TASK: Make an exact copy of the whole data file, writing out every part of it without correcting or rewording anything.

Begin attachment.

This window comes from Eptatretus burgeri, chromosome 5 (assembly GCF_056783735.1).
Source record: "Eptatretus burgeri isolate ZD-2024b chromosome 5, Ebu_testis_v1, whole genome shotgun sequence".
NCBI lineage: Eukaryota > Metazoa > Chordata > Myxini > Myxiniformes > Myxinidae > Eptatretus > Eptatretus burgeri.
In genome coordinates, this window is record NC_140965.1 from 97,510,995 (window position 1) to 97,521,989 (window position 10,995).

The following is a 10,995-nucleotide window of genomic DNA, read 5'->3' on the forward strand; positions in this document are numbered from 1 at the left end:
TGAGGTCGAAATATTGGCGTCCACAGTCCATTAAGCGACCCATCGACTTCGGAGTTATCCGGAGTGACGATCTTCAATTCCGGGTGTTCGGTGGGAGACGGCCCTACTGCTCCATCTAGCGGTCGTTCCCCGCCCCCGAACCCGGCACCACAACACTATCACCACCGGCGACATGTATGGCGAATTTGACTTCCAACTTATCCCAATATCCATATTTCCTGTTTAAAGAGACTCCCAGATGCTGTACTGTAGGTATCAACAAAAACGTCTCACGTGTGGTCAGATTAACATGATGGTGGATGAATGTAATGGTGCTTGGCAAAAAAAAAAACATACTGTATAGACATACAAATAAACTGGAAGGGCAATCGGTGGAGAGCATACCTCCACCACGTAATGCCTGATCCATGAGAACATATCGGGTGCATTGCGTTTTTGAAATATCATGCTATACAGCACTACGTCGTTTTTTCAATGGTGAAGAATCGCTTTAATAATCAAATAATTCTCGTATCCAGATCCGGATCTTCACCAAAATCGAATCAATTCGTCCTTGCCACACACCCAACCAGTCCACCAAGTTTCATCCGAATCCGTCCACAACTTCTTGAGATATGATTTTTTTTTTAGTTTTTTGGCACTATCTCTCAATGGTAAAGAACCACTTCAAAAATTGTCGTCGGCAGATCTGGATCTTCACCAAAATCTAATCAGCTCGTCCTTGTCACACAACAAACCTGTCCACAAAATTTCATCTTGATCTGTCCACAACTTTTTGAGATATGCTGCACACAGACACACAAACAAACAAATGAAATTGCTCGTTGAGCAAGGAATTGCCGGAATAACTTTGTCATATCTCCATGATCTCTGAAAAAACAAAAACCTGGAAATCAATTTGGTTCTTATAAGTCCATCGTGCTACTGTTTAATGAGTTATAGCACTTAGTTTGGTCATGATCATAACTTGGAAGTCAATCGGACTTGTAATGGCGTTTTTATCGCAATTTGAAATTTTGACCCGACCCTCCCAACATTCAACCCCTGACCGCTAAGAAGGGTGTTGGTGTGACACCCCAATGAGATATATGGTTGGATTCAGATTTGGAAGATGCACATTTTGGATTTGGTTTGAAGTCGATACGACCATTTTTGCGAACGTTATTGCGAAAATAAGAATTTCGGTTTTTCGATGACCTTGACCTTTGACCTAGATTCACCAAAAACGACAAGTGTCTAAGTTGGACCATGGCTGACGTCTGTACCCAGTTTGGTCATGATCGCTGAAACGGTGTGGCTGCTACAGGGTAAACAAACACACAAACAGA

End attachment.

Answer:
This window comes from Eptatretus burgeri, chromosome 5 (assembly GCF_056783735.1).
Source record: "Eptatretus burgeri isolate ZD-2024b chromosome 5, Ebu_testis_v1, whole genome shotgun sequence".
NCBI lineage: Eukaryota > Metazoa > Chordata > Myxini > Myxiniformes > Myxinidae > Eptatretus > Eptatretus burgeri.
In genome coordinates, this window is record NC_140965.1 from 97,510,995 (window position 1) to 97,521,989 (window position 10,995).

The following is a 10,995-nucleotide window of genomic DNA, read 5'->3' on the forward strand; positions in this document are numbered from 1 at the left end:
TGAGGTCGAAATATTGGCGTCCACAGTCCATTAAGCGACCCATCGACTTCGGAGTTATCCGGAGTGACGATCTTCAATTCCGGGTGTTCGGTGGGAGACGGCCCTACTGCTCCATCTAGCGGTCGTTCCCCGCCCCCGAACCCGGCACCACAACACTATCACCACCGGCGACATGTATGGCGAATTTGACTTCCAACTTATCCCAATATCCATATTTCCTGTTTAAAGAGACTCCCAGATGCTGTACTGTAGGTATCAACAAAAACGTCTCACGTGTGGTCAGATTAACATGATGGTGGATGAATGTAATGGTGCTTGGCAAAAAAAAAAACATACTGTATAGACATACAAATAAACTGGAAGGGCAATCGGTGGAGAGCATACCTCCACCACGTAATGCCTGATCCATGAGAACATATCGGGTGCATTGCGTTTTTGAAATATCATGCTATACAGCACTACGTCGTTTTTTCAATGGTGAAGAATCGCTTTAATAATCAAATAATTCTCGTATCCAGATCCGGATCTTCACCAAAATCGAATCAATTCGTCCTTGCCACACACCCAACCAGTCCACCAAGTTTCATCCGAATCCGTCCACAACTTCTTGAGATATGATTTTTTTTTTAGTTTTTTGGCACTATCTCTCAATGGTAAAGAACCACTTCAAAAATTGTCGTCGGCAGATCTGGATCTTCACCAAAATCTAATCAGCTCGTCCTTGTCACACAACAAACCTGTCCACAAAATTTCATCTTGATCTGTCCACAACTTTTTGAGATATGCTGCACACAGACACACAAACAAACAAATGAAATTGCTCGTTGAGCAAGGAATTGCCGGAATAACTTTGTCATATCTCCATGATCTCTGAAAAAACAAAAACCTGGAAATCAATTTGGTTCTTATAAGTCCATCGTGCTACTGTTTAATGAGTTATAGCACTTAGTTTGGTCATGATCATAACTTGGAAGTCAATCGGACTTGTAATGGCGTTTTTATCGCAATTTGAAATTTTGACCCGACCCTCCCAACATTCAACCCCTGACCGCTAAGAAGGGTGTTGGTGTGACACCCCAATGAGATATATGGTTGGATTCAGATTTGGAAGATGCACATTTTGGATTTGGTTTGAAGTCGATACGACCATTTTTGCGAACGTTATTGCGAAAATAAGAATTTCGGTTTTTCGATGACCTTGACCTTTGACCTAGATTCACCAAAAACGACAAGTGTCTAAGTTGGACCATGGCTGACGTCTGTACCCAGTTTGGTCATGATCGCTGAAACGGTGTGGCTGCTACAGGGTAAACAAACACACAAACAGA